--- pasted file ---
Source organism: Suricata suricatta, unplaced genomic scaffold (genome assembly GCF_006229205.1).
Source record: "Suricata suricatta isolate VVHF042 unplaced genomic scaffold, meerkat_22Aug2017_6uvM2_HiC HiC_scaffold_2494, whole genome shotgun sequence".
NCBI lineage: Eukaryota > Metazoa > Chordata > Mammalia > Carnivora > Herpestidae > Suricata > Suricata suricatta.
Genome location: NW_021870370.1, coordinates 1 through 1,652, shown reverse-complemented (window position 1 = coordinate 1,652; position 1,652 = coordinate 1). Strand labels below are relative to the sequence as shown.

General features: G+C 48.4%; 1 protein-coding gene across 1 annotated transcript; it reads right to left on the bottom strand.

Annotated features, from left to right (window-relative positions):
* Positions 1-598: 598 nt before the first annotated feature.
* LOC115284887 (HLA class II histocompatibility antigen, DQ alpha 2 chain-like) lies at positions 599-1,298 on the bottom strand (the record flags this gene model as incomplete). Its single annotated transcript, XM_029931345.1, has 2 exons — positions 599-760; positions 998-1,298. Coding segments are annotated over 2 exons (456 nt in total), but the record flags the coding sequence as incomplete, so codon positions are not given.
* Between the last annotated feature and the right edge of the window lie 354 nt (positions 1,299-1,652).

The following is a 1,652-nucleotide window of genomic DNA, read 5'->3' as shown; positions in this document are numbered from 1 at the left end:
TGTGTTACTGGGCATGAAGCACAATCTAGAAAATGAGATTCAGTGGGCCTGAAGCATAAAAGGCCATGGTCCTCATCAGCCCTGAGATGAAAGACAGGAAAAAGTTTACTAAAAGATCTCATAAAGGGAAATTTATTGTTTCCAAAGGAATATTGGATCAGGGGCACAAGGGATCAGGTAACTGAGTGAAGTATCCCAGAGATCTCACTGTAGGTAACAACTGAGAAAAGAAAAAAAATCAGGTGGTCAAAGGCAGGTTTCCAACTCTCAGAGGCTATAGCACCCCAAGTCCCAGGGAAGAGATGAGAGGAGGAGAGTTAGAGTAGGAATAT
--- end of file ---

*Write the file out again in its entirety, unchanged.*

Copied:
Source organism: Suricata suricatta, unplaced genomic scaffold (genome assembly GCF_006229205.1).
Source record: "Suricata suricatta isolate VVHF042 unplaced genomic scaffold, meerkat_22Aug2017_6uvM2_HiC HiC_scaffold_2494, whole genome shotgun sequence".
NCBI lineage: Eukaryota > Metazoa > Chordata > Mammalia > Carnivora > Herpestidae > Suricata > Suricata suricatta.
Genome location: NW_021870370.1, coordinates 1 through 1,652, shown reverse-complemented (window position 1 = coordinate 1,652; position 1,652 = coordinate 1). Strand labels below are relative to the sequence as shown.

General features: G+C 48.4%; 1 protein-coding gene across 1 annotated transcript; it reads right to left on the bottom strand.

Annotated features, from left to right (window-relative positions):
* Positions 1-598: 598 nt before the first annotated feature.
* LOC115284887 (HLA class II histocompatibility antigen, DQ alpha 2 chain-like) lies at positions 599-1,298 on the bottom strand (the record flags this gene model as incomplete). Its single annotated transcript, XM_029931345.1, has 2 exons — positions 599-760; positions 998-1,298. Coding segments are annotated over 2 exons (456 nt in total), but the record flags the coding sequence as incomplete, so codon positions are not given.
* Between the last annotated feature and the right edge of the window lie 354 nt (positions 1,299-1,652).

The following is a 1,652-nucleotide window of genomic DNA, read 5'->3' as shown; positions in this document are numbered from 1 at the left end:
TGTGTTACTGGGCATGAAGCACAATCTAGAAAATGAGATTCAGTGGGCCTGAAGCATAAAAGGCCATGGTCCTCATCAGCCCTGAGATGAAAGACAGGAAAAAGTTTACTAAAAGATCTCATAAAGGGAAATTTATTGTTTCCAAAGGAATATTGGATCAGGGGCACAAGGGATCAGGTAACTGAGTGAAGTATCCCAGAGATCTCACTGTAGGTAACAACTGAGAAAAGAAAAAAAATCAGGTGGTCAAAGGCAGGTTTCCAACTCTCAGAGGCTATAGCACCCCAAGTCCCAGGGAAGAGATGAGAGGAGGAGAGTTAGAGTAGGAATAT